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Place of birth: Neath, Wales
Occupation: Retired English teacher and supervisor at Aging and Community Services
Education: Degree in English from the University of Bristol, education diploma from the University of Sheffield
In Columbus since: 1979
Citizenship: Dual British/U.S.
Family: Husband, Andrew, a mechanical engineer at Cummins; two sons
Community involvement: Granny Connection, which raises funds and advocates for grandmothers in Africa who take care of children with AIDS
Hobbies: Reading; watching British TV, including Masterpiece Theater; and sports, including tennis, Pilates and Zumba
What was your first job?
At age 15, I worked on Saturdays at a local department store. I did it for only about six weeks. It just didn’t grab me.
What primary lessons did you learn from that job?
I worked the cash register, and it was in the days before the modern machines, so we had to do a lot of the calculations in our head. That’s a skill that’s lost today, and from that perspective, it was very good training.
When did you move to the U.S.?
The first time, my husband received an assignment in Detroit, through GM, in 1971, and we stayed there for a year.
What major differences did you notice when you moved to the U.S.?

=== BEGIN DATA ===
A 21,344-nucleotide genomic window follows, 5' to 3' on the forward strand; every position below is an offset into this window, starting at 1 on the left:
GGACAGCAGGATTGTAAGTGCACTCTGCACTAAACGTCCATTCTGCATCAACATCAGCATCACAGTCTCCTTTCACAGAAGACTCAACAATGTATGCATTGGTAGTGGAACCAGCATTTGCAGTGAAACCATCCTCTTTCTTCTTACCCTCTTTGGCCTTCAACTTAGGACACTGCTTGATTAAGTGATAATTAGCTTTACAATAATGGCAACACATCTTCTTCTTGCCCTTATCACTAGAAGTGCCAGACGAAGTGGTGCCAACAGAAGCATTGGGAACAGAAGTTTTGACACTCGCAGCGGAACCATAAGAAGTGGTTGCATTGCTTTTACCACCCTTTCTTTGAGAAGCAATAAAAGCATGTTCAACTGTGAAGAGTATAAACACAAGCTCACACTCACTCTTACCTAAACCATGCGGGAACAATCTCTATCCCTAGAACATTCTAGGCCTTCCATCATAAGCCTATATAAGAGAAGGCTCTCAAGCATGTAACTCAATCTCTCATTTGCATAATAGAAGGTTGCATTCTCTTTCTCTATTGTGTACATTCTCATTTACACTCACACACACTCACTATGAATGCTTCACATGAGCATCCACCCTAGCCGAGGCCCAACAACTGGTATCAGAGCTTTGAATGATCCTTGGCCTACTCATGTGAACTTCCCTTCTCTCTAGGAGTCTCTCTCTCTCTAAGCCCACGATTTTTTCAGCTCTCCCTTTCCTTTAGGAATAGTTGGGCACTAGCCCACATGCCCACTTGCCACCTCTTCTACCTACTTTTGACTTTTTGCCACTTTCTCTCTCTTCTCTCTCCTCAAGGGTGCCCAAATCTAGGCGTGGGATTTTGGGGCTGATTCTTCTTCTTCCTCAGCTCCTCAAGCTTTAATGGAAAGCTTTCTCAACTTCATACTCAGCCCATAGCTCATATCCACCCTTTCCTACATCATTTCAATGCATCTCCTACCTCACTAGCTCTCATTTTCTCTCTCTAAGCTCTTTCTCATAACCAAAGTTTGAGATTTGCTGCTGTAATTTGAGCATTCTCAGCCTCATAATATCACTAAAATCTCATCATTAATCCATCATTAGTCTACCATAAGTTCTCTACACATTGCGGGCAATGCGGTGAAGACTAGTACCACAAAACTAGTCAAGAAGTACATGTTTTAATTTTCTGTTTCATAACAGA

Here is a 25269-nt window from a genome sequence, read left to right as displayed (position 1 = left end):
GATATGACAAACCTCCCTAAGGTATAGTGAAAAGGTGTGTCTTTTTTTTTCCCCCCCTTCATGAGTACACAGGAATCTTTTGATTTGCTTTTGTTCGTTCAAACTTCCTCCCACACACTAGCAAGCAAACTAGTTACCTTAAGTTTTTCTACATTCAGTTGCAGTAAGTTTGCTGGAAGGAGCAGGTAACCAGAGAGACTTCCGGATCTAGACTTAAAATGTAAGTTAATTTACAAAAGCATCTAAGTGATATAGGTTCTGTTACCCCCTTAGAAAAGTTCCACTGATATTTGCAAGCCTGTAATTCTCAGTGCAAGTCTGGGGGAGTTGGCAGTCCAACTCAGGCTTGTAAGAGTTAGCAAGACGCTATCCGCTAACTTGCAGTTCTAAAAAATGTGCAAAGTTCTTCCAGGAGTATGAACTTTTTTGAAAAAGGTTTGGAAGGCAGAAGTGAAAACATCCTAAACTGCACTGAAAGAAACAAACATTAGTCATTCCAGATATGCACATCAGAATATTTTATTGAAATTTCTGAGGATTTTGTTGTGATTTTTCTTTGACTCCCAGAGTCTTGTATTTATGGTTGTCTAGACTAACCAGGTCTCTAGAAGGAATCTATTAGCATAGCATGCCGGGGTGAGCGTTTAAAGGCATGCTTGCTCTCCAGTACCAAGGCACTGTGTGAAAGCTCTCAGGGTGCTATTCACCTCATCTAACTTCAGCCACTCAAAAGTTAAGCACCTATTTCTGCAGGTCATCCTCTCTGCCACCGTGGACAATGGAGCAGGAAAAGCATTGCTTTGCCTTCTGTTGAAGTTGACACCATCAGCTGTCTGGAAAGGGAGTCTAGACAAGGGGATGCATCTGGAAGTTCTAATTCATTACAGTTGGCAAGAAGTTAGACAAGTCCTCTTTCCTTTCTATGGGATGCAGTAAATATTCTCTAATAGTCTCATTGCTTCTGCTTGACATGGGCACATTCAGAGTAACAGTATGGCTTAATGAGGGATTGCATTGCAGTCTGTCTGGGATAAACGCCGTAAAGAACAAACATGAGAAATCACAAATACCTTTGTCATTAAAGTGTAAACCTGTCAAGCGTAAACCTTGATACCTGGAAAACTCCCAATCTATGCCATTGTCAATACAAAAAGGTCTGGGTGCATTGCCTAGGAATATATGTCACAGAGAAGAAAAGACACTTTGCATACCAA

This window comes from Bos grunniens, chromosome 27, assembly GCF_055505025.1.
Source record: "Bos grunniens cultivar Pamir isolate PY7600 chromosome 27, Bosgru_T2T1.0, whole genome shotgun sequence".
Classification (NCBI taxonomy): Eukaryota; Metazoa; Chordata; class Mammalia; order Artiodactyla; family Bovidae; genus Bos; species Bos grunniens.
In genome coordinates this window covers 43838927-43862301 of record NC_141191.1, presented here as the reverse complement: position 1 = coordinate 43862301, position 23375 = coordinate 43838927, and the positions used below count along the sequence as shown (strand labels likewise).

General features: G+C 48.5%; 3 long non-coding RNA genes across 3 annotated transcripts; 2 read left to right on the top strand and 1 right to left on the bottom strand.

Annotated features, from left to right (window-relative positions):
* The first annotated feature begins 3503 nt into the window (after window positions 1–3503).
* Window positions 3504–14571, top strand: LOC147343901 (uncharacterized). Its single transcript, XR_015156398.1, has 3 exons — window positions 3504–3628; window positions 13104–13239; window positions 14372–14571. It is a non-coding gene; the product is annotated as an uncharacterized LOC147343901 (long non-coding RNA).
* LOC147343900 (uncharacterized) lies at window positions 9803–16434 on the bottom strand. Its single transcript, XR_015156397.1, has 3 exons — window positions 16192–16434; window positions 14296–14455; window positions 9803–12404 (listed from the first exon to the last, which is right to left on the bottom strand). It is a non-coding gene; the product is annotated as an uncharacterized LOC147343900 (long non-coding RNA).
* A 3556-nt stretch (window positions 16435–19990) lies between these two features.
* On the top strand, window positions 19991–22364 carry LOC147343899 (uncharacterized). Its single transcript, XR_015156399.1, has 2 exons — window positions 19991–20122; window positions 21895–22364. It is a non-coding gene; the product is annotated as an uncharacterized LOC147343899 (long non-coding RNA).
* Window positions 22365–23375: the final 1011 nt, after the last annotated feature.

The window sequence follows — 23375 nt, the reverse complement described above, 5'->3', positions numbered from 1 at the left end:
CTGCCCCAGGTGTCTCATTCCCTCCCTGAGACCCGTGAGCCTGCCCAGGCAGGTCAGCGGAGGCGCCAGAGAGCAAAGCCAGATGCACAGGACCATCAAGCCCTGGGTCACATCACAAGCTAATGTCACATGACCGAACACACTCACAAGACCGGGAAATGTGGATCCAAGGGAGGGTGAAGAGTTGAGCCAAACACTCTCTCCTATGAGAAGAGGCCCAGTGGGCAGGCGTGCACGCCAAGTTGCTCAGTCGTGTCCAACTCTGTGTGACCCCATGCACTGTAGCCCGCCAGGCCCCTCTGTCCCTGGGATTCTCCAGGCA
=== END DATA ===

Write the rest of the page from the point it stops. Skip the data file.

We had lived in the country just north of London, and when we moved to Detroit it was a culture shock. We lived in an industrial complex in Detroit, close to my husband’s work, and one of the first things I noticed was how nobody walked anywhere. And the cars were huge. I also noticed that America had much more of a throwaway culture, and I was horrified by the waste of food. People thought nothing of throwing six pieces of leftover pie into the trash. On the flip side, we also noticed that people are very, very friendly and much easier to get to know than in England, where you sort of have to wait to be introduced — though that’s changed, too, since then.
How did you end up in Columbus?
After moving from Detroit back to England, we saw a huge amount of political and social unrest, especially clashes between the government and trade unions. We often had to deal with strikes, and a truck drivers strike caused shortages. It was a really difficult time, and England was starting to lose its industrial base, so we thought it would be a good idea to return to the U.S., where manufacturing was still going strong, and because we really enjoyed our time in Detroit.
Q: What were your first impressions of Columbus?
A: Cummins brought us over here for a week to get to know the city, and we liked it a lot and met lots of different people. Our children were 2 and 5, and we thought it would be a great place for a family. Everything in Columbus was a really nice surprise. It was clean, had sidewalks where we lived, and in our subdivision we had access to a swimming pool and tennis courts. Both my kids played tennis for Columbus North High School.
Q: How did you adjust to life in Columbus?